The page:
The Sulawesi region of Indonesia is a unique yet understudied biodiversity hotspot. East of Borneo and north of Java, this large starfish-shaped island is home to the Grey-sided Flowerpecker (Dicaeum celebicum). These little birds have a double-tubed, brush-tipped tongue, and they flit about trees and shrubs looking for small fruits.
Populations living on a small chain of islands off the southeastern Sulawesi peninsula -- called the Wakatobi archipelago -- were originally described as a separate species from those on the nearby mainland of Sulawesi. But for reasons unknown, they were reclassified as a subspecies (Dicaeum celebicum kuehni) of the mainland form.
To see if a reassessment is in order, an international team led by Seán Kelly from Trinity College Dublin took a multi-disciplinary approach -- combining genetic, diversification, and morphological data of the Wakatobi populations from seven sites off the southeastern peninsula of Sulawesi. Using mist nets, they captured and released 58 of the flowerpeckers from Buton and Wakatobi Islands during summer months between 1999 and 2012.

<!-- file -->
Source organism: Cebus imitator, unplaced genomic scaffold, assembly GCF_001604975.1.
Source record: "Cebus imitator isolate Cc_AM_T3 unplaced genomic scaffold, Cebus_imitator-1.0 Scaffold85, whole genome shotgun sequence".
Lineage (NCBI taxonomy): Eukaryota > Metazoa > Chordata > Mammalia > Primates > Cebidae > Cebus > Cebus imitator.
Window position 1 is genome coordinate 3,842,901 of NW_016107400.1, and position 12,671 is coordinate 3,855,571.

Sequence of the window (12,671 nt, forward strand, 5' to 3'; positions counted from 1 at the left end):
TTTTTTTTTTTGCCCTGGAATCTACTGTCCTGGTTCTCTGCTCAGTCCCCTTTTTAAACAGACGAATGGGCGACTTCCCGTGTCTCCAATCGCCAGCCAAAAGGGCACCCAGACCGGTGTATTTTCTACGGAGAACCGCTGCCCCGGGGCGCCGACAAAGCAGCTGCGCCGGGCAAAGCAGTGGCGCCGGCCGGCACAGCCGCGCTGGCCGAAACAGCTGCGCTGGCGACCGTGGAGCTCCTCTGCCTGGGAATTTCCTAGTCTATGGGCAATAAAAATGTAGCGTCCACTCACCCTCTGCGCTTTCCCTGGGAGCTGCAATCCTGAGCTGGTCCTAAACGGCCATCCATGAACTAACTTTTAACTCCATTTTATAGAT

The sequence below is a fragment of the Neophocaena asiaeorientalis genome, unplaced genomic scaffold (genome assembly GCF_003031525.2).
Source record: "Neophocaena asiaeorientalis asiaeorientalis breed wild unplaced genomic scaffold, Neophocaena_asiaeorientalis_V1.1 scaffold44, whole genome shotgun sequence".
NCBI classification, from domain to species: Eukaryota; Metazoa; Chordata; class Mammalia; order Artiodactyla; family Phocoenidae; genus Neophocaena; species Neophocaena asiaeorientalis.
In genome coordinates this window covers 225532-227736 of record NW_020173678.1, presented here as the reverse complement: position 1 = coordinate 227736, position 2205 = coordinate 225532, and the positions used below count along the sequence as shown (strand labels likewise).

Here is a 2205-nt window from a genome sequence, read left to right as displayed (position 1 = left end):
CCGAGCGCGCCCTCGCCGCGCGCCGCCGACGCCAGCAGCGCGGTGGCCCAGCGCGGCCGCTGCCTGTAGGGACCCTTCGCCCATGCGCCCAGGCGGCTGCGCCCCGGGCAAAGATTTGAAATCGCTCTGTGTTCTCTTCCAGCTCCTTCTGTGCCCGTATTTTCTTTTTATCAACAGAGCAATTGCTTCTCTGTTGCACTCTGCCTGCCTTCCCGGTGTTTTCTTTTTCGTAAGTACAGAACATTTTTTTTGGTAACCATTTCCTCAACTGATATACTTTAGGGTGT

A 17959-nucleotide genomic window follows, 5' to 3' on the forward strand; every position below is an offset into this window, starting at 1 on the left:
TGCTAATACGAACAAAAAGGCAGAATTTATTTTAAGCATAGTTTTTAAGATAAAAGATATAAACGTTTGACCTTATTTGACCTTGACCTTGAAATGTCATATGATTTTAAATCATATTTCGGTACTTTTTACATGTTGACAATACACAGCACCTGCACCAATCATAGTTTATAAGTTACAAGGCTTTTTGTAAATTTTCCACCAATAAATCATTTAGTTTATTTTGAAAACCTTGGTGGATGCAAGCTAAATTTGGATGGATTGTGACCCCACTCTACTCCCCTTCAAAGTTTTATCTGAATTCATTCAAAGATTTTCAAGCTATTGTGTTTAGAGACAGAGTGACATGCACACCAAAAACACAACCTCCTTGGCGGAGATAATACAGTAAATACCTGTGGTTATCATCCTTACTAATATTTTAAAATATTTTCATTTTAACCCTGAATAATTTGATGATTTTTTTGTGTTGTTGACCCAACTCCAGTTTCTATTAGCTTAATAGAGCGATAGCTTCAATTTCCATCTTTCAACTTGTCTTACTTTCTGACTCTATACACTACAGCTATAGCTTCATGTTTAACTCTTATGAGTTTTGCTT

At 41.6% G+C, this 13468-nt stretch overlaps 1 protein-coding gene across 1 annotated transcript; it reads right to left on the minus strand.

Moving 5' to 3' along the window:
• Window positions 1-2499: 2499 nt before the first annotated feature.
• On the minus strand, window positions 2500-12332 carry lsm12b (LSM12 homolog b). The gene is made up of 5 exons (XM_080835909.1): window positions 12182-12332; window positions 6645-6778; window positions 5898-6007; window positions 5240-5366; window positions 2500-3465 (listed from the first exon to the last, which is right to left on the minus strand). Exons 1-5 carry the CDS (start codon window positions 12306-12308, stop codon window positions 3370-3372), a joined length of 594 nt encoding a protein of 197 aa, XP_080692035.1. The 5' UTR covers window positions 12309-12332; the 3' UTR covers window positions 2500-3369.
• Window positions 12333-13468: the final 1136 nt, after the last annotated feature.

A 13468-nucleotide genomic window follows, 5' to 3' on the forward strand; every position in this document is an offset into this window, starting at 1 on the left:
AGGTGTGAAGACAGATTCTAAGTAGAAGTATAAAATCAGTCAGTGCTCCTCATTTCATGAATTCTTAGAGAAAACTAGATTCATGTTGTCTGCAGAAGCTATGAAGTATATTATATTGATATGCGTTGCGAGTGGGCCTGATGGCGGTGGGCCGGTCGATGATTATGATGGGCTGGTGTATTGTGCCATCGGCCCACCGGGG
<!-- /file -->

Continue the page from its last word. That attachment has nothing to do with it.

Their estimates of genetic divergence and phylogenetic and phenotypic analyses show that the offshore Wakatobi population is a separate species than those on the mainland. Because the birds are reproductively isolated and genetically and morphologically distinct, the team recommends reclassifying these populations to their original status of Wakatobi Flowerpecker, Dicaeum kuehni.
These newly described birds are significantly larger, and the genetic data reveal that the two flowerpecker species don’t mix or interbreed, nor do they cross the 27 kilometer stretch of ocean between them.
Here are more pictures for comparison. The left column are flowerpeckers from mainland Sulawesi, the right column are flowerpeckers from the Wakatobi archipelago. Males are in the top row, females are in the bottom row.
“Accurate data on the distribution and status of bird species are regularly used to inform conservation practices and industrial development,” Kelly says in a news release. “As humans are changing the natural environments of Sulawesi at an incredibly fast rate, the discovery and description of species in the region is of major importance.”
He adds: “We run the risk of losing evolutionarily distinct species before we can even discover or enjoy them.”
The findings were published in PLOS One this week.
Images: 2014 Kelly et al., PLOS One